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For the community in Calaveras County, California, see Independence, Calaveras County, California.
Independence, California
—  CDP  —
Location in Inyo County and the state of California
Coordinates: 36°48′10″N 118°12′00″W / 36.80278°N 118.2°W / 36.80278; -118.2Coordinates: 36°48′10″N 118°12′00″W / 36.80278°N 118.2°W / 36.80278; -118.2
Country United States
State California
County Inyo
 - Total 4 sq mi (10.4 km2)
 - Land 4 sq mi (10.4 km2)
 - Water 0 sq mi (0 km2)
Elevation [1] 3,930 ft (1,198 m)
Population (2000)
 - Total 574
 - Density 143.5/sq mi (55.2/km2)
Time zone Pacific (PST) (UTC-8)
 - Summer (DST) PDT (UTC-7)
ZIP code 93526
Area code(s) 760
FIPS code 06-36350
GNIS feature ID 1658811

Independence (formerly, Putnam's,[2] Little Pine,[2] and Putnams[1]) is a census-designated place and the county seat of Inyo County, California. Independence is located 40 miles (64 km) south-southeast of Bishop,[2] at an elevation of 3930 feet (1198 m).[1] The population was 574 at the 2000 census. Independence is home to the Eastern California Museum [3 ]. The home of author Mary Austin is preserved as a museum located at 235 Market Street in Independence.



It is on U.S. Route 395, the main north-south artery through the Owens Valley, connecting the Inland Empire to Reno, Nevada. US 395 also connects Independence to Los Angeles via State Route 14 through Palmdale.

According to the United States Census Bureau, the CDP has a total area of 4.0 square miles (10.4 km²), all of it land.

The elevation of Independence is 3,925 feet (1,196 m) above sea level.


Independence, as well as most of the Owens Valley, has a high desert climate with hot summers and cold winters. January temperatures range from an average high of 54.0°F to an average low of 27.4°F. July temperatures range from an average high of 97.6°F to an average low of 63.9F°. The highest recorded temperature was 114°F on July 7, 1989. The lowest recorded temperature was -5°F on January 9, 1937. There are an average of 97.7 days annually with highs of 90F° (32°C) or higher and an anaverage of 88.1 days with lows of 32°F (0°C) or lower. Annual precipitation averages only 5.82 inches. The most precipitation in one month was 23.90 inches in February 1904. The most precipitation in 24 hours was 5.72 inches on December 6, 1966. Snowfall varies greatly from year to year, averaging only 5.2 inches. The most snow in one month was 112.0 inches in February 1904.[4]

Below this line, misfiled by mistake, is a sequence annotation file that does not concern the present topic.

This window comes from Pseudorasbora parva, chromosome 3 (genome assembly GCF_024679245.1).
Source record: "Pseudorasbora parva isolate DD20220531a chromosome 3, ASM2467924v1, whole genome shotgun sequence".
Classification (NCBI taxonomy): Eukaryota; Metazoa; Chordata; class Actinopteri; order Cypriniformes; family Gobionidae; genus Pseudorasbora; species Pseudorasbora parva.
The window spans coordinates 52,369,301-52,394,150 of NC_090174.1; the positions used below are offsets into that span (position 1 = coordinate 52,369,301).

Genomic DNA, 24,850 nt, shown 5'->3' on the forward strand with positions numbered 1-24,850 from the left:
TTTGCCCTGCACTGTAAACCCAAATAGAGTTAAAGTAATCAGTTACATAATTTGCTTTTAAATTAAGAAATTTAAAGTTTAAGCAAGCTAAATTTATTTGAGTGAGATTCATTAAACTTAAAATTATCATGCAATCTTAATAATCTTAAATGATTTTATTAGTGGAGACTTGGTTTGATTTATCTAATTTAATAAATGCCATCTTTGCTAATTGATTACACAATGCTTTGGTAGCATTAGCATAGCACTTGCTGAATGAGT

Charles Putnam founded a trading post at the site in 1861.[2] It became known as Putnam's, and later Little Pine from the Little Pine Creek.[2]

Independence began as the US Army Camp Independence (two miles north of the current town) established by Lieutenant Colonel George S. Evans on July 4, 1862. Col. Evans established the camp at the request of local settlers who feared Indian hostilities. The camp was soon closed, but was re-established as Fort Independence when hostilities resumed in 1865. The fort was finally abandoned in 1877, and it is currently a reservation for Native Americans[5 ].